FLASH Irradiation Spares Lung Progenitor Cells and Limits the Incidence of Radio-induced Senescence
One of the main limitations to anticancer radiotherapy lies in irreversible damage to healthy tissues located within the radiation field. “FLASH” irradiation at very high dose-rate is a new treatment modality that has been reported to specifically spare normal tissue from late radiation-induced toxicity in animal models and therefore could be a promising strategy to reduce treatment toxicity.
Lung responses to FLASH irradiation were investigated by qPCR, single-cell RNA sequencing (sc-RNA-Seq), and histologic methods during the acute wound healing phase as well as at late stages using C57BL/6J wild-type and Terc−/− mice exposed to bilateral thorax irradiation as well as human lung cells grown in vitro.
In vitro studies gave evidence of a reduced level of DNA damage and induced lethality at the advantage of FLASH. In mouse lung, sc-RNA-seq and the monitoring of proliferating cells revealed that FLASH minimized the induction of proinflammatory genes and reduced the proliferation of progenitor cells after injury. At late stages, FLASH-irradiated lungs presented less persistent DNA damage and senescent cells than after CONV exposure, suggesting a higher potential for lung regeneration with FLASH. Consistent with this hypothesis, the beneficial effect of FLASH was lost in Terc−/− mice harboring critically short telomeres and lack of telomerase activity.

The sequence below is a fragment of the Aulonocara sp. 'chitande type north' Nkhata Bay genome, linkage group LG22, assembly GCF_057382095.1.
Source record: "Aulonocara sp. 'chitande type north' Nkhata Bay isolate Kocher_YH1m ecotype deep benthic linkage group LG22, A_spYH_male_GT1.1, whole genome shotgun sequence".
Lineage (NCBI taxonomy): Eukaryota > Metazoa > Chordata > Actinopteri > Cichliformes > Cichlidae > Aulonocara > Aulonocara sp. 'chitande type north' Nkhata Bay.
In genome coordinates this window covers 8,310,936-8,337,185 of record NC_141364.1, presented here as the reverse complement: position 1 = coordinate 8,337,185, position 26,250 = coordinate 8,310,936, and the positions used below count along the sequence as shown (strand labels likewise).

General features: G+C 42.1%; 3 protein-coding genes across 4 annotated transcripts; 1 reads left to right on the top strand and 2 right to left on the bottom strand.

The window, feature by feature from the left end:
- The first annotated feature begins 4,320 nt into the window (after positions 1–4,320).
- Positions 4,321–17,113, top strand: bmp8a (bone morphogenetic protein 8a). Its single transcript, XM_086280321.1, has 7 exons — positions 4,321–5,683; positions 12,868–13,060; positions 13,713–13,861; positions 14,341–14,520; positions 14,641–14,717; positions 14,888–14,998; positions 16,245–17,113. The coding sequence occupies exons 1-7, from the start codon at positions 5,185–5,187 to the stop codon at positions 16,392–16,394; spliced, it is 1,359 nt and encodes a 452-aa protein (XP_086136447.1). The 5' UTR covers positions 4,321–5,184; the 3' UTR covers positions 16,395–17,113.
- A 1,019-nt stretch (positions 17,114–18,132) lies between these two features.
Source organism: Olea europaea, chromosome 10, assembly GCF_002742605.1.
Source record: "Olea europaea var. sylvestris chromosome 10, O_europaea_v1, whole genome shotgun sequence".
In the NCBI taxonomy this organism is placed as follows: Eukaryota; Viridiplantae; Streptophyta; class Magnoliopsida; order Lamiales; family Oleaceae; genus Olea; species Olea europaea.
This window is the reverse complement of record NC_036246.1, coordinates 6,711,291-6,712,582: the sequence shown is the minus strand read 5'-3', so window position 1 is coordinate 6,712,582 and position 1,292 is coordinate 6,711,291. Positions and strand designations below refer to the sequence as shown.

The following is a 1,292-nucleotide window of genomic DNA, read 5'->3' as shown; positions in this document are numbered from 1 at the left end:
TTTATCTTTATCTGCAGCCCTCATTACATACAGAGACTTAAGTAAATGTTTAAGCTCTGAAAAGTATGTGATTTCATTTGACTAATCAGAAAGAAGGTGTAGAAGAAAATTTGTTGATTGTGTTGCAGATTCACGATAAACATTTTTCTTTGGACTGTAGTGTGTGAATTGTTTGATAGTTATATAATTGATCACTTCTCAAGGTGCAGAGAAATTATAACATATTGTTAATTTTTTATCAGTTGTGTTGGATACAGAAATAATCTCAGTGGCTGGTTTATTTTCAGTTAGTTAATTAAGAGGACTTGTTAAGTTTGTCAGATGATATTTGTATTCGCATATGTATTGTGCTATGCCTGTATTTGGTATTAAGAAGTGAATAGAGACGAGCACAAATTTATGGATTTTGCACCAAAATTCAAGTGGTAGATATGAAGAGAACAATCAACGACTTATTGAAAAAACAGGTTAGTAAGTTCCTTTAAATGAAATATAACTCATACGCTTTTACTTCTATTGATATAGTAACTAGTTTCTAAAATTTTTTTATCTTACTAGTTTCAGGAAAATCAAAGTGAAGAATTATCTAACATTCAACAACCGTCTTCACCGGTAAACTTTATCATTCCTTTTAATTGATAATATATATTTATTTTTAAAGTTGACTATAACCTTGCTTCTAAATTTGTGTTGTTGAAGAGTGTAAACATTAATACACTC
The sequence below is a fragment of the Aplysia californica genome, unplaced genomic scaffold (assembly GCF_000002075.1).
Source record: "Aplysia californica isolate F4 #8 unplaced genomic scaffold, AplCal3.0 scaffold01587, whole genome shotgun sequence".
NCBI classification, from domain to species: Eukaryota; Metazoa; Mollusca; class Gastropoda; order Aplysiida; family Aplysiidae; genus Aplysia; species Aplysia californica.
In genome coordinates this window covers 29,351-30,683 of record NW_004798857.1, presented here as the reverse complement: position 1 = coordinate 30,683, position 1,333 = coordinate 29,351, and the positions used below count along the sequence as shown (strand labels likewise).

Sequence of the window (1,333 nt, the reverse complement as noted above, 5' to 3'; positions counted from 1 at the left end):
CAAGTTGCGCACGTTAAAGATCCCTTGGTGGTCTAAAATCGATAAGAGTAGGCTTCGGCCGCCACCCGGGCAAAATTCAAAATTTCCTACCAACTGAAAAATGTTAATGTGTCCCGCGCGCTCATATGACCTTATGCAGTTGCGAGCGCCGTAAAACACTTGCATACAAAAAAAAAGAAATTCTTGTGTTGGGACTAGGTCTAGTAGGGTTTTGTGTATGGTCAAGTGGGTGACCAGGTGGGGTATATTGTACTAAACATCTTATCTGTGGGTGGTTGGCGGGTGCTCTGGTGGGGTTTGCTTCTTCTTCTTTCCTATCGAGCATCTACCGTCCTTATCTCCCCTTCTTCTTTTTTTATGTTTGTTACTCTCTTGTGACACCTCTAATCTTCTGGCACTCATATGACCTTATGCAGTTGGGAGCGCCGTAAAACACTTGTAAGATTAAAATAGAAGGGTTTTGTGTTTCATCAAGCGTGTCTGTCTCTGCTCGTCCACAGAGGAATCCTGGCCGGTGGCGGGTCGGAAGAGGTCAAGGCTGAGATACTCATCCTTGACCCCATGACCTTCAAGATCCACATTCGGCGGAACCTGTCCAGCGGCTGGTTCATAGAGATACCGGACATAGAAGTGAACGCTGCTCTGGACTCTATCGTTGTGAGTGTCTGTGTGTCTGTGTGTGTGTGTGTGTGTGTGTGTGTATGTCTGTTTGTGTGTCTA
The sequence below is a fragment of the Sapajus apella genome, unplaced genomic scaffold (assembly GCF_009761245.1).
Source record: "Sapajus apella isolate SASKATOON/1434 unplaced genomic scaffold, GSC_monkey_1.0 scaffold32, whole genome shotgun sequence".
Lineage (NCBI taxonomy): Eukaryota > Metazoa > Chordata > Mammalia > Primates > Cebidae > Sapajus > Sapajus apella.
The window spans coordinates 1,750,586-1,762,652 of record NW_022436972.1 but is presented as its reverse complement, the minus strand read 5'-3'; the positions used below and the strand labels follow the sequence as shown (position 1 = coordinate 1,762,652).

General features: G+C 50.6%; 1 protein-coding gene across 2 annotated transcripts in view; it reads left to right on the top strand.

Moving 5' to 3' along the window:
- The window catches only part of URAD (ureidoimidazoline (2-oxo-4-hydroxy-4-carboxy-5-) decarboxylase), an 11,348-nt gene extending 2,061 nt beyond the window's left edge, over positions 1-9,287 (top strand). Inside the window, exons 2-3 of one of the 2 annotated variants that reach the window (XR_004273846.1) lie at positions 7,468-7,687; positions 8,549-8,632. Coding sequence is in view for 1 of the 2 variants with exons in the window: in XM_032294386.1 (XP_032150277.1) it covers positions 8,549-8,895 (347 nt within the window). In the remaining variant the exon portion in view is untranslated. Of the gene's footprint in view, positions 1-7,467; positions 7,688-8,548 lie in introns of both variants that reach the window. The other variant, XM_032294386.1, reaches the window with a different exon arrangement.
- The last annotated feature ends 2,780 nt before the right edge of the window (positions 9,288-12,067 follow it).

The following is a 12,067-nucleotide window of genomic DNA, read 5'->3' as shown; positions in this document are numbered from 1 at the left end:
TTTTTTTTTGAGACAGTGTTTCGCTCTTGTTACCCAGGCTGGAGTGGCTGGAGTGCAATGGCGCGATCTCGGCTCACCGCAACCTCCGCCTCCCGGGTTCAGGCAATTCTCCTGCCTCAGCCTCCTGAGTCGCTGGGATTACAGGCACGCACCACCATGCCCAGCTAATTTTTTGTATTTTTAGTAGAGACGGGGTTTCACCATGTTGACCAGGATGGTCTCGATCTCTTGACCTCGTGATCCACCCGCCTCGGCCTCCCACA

The results suggest that, compared with conventional radiotherapy, FLASH minimizes DNA damage in normal cells, spares lung progenitor cells from excessive damage, and reduces the risk of replicative senescence.